Sunday Summary: Have You Called Your Mother?


Last Thursday was a historical marker: After three years, more than 1.13 million  deaths, complete societal disruption, and untold treasure lost, the federal government declassified COVID-19 as a national emergency.

There was a time when this would have been considered momentous — and yet the news barely registered.

SEE ALSO: As ICSC Las Vegas Wraps, Attendees Lament Too Many Deals and Not Enough Space

Perhaps the anticlimax of Thursday had something to do with two contradictory facts: (a) the emergency was over in everything but name a long time ago, and (b) no matter what the government says, the disruption of our work life stubbornly remains unchanged — especially for real estate. (Even the Federal Reserve is worried about the sector.)

Every day more data becomes available about the lingering negative effects of the last three years: Half a million affordable housing units were lost during COVID, as per Moody’s; retail leasing, which suffered a body blow during the pandemic, is slowing down yet again in leasing; the banking crisis isn’t ending anytime soon; and rent and mortgage payments have contributed most to the historic rise in inflation.

And, yet, despite all the negatives cited above, the sunnier data persistently peeks its head out of the clouds.

While, yes, the cost of housing has risen 8.1 percent, according to the most recent Consumer Price Index report inflation slowed in April for the 10th month in a row, and inflation was the slowest it’s been in two years. Even the rate hikes which might have been helping to tame this inflation but have nevertheless badly damaged the real estate sector look like they’re winding down.

And the wheelers and dealers of the industry remain adamant about getting things over the finish line.

Poor retail scene? Tell that to the people of Chelsea who are getting a new, 23,000-square-foot Lidl supermarket. Or tell it to the citizens of Prince Edward County in Northern Virginia, who are expecting a 26,000-square-foot Sprouts Farmers Market; or the folks in Wynwood being treated to a new Salty Donut location.

Bad investment sales market? Uh, Will Silverman and Gary Phillips, who are managing directors at Eastdil Secured’s New York office, would like a word. They just did a billion dollars in deals on the Upper East and West sides.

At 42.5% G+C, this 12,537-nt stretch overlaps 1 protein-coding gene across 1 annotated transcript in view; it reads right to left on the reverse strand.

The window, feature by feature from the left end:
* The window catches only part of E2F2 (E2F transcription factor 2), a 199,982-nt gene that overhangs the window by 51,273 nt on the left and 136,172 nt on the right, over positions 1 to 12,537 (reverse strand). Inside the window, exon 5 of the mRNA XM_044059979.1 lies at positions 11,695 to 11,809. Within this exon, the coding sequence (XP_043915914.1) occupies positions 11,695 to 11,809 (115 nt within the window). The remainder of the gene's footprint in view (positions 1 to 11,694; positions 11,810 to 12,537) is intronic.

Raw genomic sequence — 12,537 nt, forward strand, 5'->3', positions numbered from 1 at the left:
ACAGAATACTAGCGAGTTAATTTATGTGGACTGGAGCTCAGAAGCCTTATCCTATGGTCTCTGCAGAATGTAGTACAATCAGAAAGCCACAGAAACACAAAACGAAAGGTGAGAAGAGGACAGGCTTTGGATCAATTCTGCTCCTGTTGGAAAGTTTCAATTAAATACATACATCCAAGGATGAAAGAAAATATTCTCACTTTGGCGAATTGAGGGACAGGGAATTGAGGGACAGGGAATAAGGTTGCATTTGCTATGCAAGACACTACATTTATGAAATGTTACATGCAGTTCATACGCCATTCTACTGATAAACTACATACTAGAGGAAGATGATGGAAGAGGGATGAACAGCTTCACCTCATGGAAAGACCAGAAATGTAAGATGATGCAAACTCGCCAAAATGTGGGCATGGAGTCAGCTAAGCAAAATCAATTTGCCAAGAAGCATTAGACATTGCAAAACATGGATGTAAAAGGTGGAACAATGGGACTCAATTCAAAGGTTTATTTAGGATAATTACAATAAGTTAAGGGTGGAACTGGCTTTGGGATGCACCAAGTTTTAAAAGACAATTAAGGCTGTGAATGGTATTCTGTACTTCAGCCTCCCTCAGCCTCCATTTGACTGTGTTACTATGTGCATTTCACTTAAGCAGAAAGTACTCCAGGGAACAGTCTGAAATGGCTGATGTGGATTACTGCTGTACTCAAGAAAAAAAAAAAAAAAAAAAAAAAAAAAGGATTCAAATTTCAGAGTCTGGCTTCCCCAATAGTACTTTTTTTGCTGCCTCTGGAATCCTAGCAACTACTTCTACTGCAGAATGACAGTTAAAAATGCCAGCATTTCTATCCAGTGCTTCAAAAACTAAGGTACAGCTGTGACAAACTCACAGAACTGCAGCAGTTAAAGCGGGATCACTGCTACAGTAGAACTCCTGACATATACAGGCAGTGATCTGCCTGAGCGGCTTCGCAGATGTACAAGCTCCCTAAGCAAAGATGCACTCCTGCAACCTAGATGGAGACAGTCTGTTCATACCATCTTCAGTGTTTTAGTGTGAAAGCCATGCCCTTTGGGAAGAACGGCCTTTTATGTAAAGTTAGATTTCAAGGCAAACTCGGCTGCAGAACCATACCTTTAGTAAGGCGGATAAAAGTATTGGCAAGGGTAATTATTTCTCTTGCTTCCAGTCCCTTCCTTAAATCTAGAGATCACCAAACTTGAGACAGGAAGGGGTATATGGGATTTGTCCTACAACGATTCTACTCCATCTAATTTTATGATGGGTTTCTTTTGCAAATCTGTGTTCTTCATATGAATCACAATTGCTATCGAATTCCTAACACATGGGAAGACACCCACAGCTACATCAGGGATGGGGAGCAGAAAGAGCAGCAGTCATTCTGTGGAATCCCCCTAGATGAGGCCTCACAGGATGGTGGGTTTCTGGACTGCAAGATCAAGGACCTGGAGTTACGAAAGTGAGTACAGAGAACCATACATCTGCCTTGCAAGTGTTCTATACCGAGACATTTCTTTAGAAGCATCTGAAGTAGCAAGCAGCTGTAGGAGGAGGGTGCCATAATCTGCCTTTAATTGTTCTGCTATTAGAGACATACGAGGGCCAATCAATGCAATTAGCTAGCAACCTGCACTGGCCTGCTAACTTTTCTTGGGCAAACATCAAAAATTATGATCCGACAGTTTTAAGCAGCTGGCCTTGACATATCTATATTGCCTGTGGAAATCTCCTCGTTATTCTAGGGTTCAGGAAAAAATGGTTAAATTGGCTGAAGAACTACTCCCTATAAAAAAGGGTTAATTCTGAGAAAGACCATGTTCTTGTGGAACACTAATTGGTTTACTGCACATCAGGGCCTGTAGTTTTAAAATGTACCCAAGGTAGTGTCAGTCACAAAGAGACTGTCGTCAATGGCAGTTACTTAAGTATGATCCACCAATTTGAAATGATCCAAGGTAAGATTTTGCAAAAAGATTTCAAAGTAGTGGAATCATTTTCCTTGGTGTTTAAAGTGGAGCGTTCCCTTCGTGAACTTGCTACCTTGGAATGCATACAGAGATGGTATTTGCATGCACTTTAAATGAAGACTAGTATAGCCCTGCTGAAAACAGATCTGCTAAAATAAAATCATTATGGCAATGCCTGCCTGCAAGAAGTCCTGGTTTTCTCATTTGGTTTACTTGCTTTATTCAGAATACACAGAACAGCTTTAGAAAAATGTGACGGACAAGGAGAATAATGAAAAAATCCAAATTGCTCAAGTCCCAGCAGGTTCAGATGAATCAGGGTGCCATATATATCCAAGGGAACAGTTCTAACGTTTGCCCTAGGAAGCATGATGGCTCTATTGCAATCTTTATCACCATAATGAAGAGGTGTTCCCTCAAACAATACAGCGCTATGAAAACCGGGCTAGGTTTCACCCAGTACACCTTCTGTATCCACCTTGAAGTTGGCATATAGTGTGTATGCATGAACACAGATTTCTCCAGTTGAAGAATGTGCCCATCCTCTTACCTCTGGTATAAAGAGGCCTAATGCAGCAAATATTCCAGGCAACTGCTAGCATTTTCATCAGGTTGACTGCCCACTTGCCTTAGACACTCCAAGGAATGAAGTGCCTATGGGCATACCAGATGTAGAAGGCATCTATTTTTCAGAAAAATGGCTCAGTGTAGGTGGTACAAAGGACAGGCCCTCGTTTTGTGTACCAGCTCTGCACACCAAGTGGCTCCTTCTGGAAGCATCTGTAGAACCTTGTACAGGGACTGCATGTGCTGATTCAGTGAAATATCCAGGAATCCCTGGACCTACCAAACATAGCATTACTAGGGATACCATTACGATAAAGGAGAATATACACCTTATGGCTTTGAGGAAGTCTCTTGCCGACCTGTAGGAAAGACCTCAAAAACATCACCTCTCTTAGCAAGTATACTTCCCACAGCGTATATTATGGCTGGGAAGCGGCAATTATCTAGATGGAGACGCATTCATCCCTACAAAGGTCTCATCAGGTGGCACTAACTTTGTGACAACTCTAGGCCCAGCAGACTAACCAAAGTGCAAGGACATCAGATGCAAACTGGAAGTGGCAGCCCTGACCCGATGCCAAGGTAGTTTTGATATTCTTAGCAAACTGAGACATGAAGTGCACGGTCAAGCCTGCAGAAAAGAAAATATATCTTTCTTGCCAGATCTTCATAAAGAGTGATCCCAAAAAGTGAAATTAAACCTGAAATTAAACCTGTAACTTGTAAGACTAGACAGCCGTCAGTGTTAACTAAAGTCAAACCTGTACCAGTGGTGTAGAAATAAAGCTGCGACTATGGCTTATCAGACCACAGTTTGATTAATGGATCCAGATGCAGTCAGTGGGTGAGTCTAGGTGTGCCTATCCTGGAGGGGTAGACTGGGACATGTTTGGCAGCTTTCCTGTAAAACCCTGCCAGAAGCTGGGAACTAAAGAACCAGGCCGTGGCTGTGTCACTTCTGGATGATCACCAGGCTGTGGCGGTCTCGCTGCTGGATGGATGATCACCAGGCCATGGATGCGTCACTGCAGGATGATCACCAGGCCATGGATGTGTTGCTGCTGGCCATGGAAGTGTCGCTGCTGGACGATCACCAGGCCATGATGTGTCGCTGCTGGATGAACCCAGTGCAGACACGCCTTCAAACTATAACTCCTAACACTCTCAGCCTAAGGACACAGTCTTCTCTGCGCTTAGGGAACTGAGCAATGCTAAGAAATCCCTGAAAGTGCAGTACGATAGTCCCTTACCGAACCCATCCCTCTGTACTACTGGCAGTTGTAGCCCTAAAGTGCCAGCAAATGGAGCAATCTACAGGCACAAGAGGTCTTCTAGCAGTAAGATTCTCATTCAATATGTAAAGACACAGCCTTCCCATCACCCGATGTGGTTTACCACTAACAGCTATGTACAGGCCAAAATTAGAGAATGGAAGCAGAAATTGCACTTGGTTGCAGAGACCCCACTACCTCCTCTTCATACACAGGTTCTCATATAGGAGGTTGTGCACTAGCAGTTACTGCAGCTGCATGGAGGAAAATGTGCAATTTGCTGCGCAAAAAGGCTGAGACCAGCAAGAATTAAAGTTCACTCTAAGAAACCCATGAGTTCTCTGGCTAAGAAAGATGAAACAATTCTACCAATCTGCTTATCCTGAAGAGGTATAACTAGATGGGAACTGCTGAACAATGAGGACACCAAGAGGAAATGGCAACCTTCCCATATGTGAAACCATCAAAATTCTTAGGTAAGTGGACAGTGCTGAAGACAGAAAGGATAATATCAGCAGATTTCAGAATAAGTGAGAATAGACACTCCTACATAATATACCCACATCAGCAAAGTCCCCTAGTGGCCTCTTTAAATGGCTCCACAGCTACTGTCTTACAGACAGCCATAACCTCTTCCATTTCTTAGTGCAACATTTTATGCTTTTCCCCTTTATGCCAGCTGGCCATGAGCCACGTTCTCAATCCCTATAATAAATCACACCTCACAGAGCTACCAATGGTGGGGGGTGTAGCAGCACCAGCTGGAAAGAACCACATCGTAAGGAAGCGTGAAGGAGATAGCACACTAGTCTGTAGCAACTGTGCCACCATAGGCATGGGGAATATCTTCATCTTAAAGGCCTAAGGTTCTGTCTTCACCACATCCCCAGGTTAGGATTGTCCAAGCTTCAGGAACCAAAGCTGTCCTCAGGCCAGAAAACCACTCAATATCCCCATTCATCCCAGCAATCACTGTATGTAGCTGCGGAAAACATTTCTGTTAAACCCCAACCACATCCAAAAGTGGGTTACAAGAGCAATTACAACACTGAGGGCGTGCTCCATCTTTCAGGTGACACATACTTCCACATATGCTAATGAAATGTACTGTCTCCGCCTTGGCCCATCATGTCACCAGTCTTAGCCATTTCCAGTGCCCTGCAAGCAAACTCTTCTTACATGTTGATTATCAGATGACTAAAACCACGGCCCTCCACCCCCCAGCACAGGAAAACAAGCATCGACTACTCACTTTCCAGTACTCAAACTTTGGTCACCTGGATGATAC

Affordable housing decline? Bushwa! Nuveen just plunked down an undisclosed amount (but clearly many hundreds of millions, at least) for a 12,000-unit affordable housing portfolio in New York, Maryland, Texas and Massachusetts.

Banks tightening up? Tell that to Bank OZK (OZK), which just laid out $334 million to recapitalize an Amazon-leased logistics property in the Bronx. (Although we have to tip our hat to non-bank lender Madison Realty Capital, which originated $585 million for the $2 billion Ritz-Carlton Paradise Valley, The Palmeraie, a mixed-use luxury development in Paradise Valley, Arizona.)

Heck, even office can still surprise. Mercy College re-upped for 125,522 square feet in the Hutch Metro Center at 1200 Waters Place in the Bronx, where it’s been for two decades. And New York City is officially incentivizing owners of older office buildings south of 59th Street to upgrade them, which can make the properties more competitive. 

And, of course, there’s always the market for warehouse space. It continues to do pretty well, to say the least.

In short, there are pockets of the market that are showing promise, and the people who are getting the deals done are the ones exhibiting the requisite hustle.

Santa Barbara, here we come!

Another example of an asset class with a number of paradoxes and contradictory information is proptech.

VC funding for proptech is way, way down (77 percent by CRETI’s estimate), but you wouldn’t know it if you lived in Santa Barbara, Calif.

The somewhat sleepy coastal town has seen a proptech boom with companies such as Procore Technologies and Yardi setting up shop. Part of this is due to other (non-prop)tech firms that had long been entrenched in the area such as Raytheon.

“​​There’s always been a tech orientation,” explained Kevin Yardi of the eponymous firm started by his father. “We have a phenomenal university in our backyard, University of California, Santa Barbara, and they have some really amazing programs.” (Not to mention nearby Cal State Channel Islands, Westmont College, and Santa Barbara City College.)

Speaking of proptech, too, JLL (JLL) just hired its first-ever chief technology officer in Yao Morin. She’ll be running a team within the brokerage giant’s proptech division. 

Happy Mother’s Day

In case you forgot, this is your official reminder: Today is Mother’s Day.

Take her to lunch. Bring along some flowers. And, if you’re looking for a gift, perhaps a subscription to Commercial Observer? (Sorry for the crass plug.) Because all our readers should be aware: On Tuesday we’re dropping our Power 100 list for subscribers and nobody will want to be late to reading it. (Wednesday it goes live to all readers.)

Most of our readers are quite familiar with our annual ranking of the high and mighty of commercial real estate. We added quite a bit of new blood to the list, and we shook up our rankings giving less weight to the office owners, so we believe it is an issue no one will want to miss.

Now — stop reading this and call your mother.